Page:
Successful cloning has been a dream come true for the scientists who been working hard for the same. The U.S. Food and Drug Administration is expected to take an extra step ahead as it is likely to announce soon that milk from cloned animals, as well as their offspring, are safe to eat.
Canada holds the credit when it comes to cloning techniques, with Canadian Scientists having proved themselves following the success regarding Starbuck, one of the first cloned cows.
Health Canada has been studying the viability of introducing cloned products to the attractive food market for the past 2 years. However, there has been no hint about the future regulations that might be imposed.
It's unlikely that cloned animals themselves will be sold any time soon because of the high expense. But their offspring may end up on the market if Health Canada follows the FDA lead. Starbuck has infact fathered 15 offspring.
"Once in every hundred years you get one animal that is super, and it just disappears when it dies. But through cloning you could keep it alive " said Lawrence Smith, a leader in the field of cloning domestic livestock and a supporter of the anticipated move. Companies that have been working on cloning are already excited about the issue.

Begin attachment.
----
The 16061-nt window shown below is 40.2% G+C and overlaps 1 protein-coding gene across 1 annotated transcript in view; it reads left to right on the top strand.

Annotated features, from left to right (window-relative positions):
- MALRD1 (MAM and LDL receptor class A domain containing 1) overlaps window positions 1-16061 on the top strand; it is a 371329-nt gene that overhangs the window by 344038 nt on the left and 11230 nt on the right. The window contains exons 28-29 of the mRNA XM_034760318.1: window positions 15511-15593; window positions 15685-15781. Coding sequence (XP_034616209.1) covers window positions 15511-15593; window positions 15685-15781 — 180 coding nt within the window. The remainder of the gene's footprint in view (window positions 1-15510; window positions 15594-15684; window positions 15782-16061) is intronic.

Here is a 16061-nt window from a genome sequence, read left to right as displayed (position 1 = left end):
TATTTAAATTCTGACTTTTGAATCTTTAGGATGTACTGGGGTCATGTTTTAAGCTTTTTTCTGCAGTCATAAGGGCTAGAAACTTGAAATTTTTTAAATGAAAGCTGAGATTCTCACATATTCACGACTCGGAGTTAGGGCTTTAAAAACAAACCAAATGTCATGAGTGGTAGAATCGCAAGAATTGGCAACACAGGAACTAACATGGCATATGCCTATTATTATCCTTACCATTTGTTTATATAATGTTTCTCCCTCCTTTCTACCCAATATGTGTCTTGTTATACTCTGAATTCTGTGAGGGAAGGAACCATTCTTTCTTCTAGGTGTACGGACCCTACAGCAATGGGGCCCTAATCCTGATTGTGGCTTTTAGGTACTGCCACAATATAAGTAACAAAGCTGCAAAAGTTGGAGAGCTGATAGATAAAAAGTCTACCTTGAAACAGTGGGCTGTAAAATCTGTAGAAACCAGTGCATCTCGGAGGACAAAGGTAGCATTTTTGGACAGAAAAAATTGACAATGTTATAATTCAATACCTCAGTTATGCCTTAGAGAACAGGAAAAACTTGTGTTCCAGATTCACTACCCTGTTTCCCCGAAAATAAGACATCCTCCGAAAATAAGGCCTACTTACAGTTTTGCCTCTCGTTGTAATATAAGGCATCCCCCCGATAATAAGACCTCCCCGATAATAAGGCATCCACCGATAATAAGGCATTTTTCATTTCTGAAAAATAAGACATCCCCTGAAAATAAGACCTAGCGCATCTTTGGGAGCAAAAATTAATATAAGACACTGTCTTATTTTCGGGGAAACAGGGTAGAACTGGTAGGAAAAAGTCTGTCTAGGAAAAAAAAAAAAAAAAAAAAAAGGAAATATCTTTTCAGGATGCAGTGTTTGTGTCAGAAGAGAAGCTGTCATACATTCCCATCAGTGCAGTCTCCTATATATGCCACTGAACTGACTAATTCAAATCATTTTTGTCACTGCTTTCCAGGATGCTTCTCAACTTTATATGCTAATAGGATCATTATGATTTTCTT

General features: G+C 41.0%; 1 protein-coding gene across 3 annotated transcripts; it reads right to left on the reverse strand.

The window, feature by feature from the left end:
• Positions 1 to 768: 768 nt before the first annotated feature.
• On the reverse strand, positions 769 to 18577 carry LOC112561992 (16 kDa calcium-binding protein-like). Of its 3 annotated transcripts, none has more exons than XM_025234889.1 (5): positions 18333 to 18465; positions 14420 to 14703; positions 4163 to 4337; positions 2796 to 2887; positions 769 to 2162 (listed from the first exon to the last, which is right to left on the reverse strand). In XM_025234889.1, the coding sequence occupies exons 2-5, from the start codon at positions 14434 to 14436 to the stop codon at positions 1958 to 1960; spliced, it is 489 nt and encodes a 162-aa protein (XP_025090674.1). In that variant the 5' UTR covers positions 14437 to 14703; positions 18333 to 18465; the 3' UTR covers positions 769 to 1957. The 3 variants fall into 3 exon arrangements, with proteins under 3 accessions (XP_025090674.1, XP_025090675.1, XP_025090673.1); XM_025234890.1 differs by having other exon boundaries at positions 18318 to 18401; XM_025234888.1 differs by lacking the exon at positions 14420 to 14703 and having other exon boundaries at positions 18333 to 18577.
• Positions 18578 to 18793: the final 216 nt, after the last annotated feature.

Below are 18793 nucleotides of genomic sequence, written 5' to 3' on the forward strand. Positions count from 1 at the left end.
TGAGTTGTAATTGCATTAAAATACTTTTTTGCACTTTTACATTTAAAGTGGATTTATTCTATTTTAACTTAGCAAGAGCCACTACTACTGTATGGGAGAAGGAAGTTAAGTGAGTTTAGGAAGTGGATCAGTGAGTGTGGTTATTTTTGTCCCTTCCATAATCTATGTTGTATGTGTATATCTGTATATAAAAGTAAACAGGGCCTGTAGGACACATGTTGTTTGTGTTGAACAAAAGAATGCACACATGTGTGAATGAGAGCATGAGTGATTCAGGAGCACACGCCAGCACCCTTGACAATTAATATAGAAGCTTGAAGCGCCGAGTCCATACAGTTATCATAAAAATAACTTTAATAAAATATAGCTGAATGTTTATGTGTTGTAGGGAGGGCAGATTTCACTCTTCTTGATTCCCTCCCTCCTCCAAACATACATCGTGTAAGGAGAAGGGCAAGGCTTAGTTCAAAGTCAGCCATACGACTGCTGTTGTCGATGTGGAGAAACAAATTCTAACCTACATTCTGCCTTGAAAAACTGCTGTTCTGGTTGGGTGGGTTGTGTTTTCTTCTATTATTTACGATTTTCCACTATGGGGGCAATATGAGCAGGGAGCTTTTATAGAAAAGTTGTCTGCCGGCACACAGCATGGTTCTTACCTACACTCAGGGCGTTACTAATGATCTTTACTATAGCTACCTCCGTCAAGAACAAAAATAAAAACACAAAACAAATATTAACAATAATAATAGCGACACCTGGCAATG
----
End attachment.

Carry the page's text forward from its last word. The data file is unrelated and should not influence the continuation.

Consumer reaction to the concept of cloned food is mixed, at best. According to some groups, it is a health risk simply not worth taking.
Food safety advocates, however, warn even small imbalances in an animal's hormone, protein, and fat levels could make meat and milk unsafe. In view of the mentioned risk, it would be sensible enough if long term studies are taken up to demonstrate the benefits before such foods can rock the international food market.